So we walked now past the Reichstag which is perhaps the grandest building in all of Berlin and then  west through the Tiergarten which was once a forest but it was cut down for firewood during the immediate post war period and has now been replanted as a very fine public park.

Another feature that I noticed that makes Berlin stand out against other grand European cities is that it has very few statues; it is that history thing again, Berlin can’t very well have statues of Kaiser Wilhelm II or Adolf Hitler because they were both responsible for unleashing hell in Europe. I understand that there is a statue of the greatest German, Konrad Adenauer but this is some way out of the city centre and we didn’t get to see it.  It seems that they are not so proud of him either.

Berlin Column of Victory

Midway along the Tiergarten we did eventually come across a famous monument, the Berlin Victory Column, commissioned in 1864 to commemorate the Prussian victory in the Danish-Prussian War and later dedicated also to victory in the 1866 Austro-Prussian War and then the Franco-Prussian War of 1870-71.  It is indeed a grand column that soars into the sky and at the very top stands a golden statue of the Roman God Victory.

Nearby we found a statue of a man that I was expecting to find – Otto Von Bismarck, the architect of modern Germany who was responsible for the creation of the country in 1871 following the defeat of France in a short-sharp war, the sort of quick victory Germany expected again in 1914.  The sort of victory, it has to be said, that Great Britain also anticipated.  A grand statue but not on prominent display but instead tucked discreetly inside a corner of the Tiergarten adjacent to the Victory Column.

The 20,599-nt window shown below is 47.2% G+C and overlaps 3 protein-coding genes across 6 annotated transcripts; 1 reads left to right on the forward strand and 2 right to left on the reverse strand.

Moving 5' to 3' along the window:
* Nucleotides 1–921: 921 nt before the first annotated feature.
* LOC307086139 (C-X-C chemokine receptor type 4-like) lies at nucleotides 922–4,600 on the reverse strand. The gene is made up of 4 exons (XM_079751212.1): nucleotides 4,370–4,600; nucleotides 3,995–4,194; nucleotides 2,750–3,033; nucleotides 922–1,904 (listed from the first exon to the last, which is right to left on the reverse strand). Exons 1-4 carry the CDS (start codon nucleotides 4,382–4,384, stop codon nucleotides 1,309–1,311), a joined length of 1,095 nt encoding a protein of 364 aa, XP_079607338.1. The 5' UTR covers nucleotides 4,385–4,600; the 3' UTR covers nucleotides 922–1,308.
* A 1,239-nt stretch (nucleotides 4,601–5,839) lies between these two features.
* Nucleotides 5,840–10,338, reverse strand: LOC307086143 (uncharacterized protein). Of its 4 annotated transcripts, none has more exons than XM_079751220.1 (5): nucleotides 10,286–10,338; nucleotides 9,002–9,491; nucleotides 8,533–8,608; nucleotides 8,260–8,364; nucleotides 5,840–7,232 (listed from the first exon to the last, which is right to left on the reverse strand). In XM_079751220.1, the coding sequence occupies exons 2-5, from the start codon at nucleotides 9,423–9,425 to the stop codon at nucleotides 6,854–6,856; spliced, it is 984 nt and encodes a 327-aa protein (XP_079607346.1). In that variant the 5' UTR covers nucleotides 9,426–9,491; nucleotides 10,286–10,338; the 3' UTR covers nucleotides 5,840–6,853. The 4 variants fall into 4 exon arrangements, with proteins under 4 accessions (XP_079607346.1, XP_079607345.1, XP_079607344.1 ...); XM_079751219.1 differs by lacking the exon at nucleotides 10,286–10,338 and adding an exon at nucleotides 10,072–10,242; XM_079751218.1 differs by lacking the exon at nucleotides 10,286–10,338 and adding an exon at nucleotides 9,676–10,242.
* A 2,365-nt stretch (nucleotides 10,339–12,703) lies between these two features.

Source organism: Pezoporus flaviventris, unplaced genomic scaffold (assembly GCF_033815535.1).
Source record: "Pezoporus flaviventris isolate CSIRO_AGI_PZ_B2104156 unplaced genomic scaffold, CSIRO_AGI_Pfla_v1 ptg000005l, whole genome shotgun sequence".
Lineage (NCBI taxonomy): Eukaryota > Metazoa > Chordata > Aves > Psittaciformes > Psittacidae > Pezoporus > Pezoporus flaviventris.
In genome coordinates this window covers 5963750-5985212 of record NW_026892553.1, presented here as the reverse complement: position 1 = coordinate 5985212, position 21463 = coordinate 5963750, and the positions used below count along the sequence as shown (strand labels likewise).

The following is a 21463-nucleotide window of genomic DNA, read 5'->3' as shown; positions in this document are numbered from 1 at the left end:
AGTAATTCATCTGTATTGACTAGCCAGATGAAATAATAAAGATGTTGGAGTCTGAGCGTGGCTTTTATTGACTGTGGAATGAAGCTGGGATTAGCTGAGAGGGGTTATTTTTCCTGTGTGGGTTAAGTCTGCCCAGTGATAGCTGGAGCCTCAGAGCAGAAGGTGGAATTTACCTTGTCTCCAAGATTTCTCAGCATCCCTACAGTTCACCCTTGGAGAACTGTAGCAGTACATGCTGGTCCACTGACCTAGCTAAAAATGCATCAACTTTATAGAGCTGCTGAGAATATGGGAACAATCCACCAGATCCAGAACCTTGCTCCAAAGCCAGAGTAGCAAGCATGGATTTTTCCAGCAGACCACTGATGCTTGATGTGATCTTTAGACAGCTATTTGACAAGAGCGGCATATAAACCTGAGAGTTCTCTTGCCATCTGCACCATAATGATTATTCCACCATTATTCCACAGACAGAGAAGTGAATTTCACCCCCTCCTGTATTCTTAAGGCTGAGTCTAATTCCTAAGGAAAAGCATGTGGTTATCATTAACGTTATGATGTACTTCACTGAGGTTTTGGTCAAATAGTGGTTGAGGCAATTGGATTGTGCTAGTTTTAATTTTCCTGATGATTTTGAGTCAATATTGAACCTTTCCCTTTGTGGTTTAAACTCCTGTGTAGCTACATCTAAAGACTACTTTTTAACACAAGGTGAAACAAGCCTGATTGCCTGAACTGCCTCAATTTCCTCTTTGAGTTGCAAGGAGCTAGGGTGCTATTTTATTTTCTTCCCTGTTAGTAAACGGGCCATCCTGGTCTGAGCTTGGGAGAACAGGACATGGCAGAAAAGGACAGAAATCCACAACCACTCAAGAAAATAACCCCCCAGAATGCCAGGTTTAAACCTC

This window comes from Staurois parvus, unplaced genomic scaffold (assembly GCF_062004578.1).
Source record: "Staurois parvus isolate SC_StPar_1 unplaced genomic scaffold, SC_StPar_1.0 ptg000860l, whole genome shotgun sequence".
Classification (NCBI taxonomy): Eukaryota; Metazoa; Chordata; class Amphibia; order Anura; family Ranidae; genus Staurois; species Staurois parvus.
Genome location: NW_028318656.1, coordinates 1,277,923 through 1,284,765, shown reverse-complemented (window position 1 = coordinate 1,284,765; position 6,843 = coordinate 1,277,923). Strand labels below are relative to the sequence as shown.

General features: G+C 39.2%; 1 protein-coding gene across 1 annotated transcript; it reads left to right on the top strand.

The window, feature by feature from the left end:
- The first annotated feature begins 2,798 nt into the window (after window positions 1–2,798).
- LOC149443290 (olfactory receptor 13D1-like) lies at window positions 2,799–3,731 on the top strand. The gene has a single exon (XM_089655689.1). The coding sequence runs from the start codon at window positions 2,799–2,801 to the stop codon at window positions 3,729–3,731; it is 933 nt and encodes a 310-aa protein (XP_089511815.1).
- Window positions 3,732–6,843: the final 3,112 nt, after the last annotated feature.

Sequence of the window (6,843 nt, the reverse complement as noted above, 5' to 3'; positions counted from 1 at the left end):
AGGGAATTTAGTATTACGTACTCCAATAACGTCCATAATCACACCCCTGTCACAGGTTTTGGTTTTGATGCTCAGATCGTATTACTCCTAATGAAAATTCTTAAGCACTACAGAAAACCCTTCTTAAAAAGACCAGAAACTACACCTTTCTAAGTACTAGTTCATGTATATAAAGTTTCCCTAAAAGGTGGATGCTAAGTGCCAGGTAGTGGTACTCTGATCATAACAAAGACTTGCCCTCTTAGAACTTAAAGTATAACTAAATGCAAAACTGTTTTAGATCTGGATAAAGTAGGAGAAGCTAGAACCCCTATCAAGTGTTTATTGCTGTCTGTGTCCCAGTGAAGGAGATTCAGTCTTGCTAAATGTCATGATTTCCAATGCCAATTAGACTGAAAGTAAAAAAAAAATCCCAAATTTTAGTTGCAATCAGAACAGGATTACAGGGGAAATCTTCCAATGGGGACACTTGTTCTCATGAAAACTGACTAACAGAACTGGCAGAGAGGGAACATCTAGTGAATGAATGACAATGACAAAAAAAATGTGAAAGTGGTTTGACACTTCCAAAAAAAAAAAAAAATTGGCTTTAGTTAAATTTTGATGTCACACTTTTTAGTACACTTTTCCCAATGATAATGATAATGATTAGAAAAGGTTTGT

Berlin Bismarck Statue

I would have really  expected Bismarck to have been voted the ‘Greatest German’ but it seems that for many he is too closely associated with establishing a Teutonic military regime based on Prussian aggression which led directly to two European villains, two World Wars and the biggest battleship ever in the German Navy.

After walking the entire length of the Tiergarten we returned by a different path and made our way back to Alexanderplatz where we finished our thirteen mike walk with a well earned beer close to our hotel.

Even after all that walking Richard still had the strength to fetch the beers…

I like drinking beer

Berlin, Living Behind A Wall

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“Nobody has the intention of building a wall.” GDR head of state Walter Ulbricht, East Berlin, June 15th 1961

For me, for everyone I suppose, some places can have a real impact when we visit them. The Berlin Wall was one such place. History hangs in the air, so thick you can almost touch it, almost feel it, almost smell it. Other places that I have visited that have had similar impact for me are Auschwitz Concentration Camp in Poland and Clairière de l’Armistice at Compiegne in Northern France.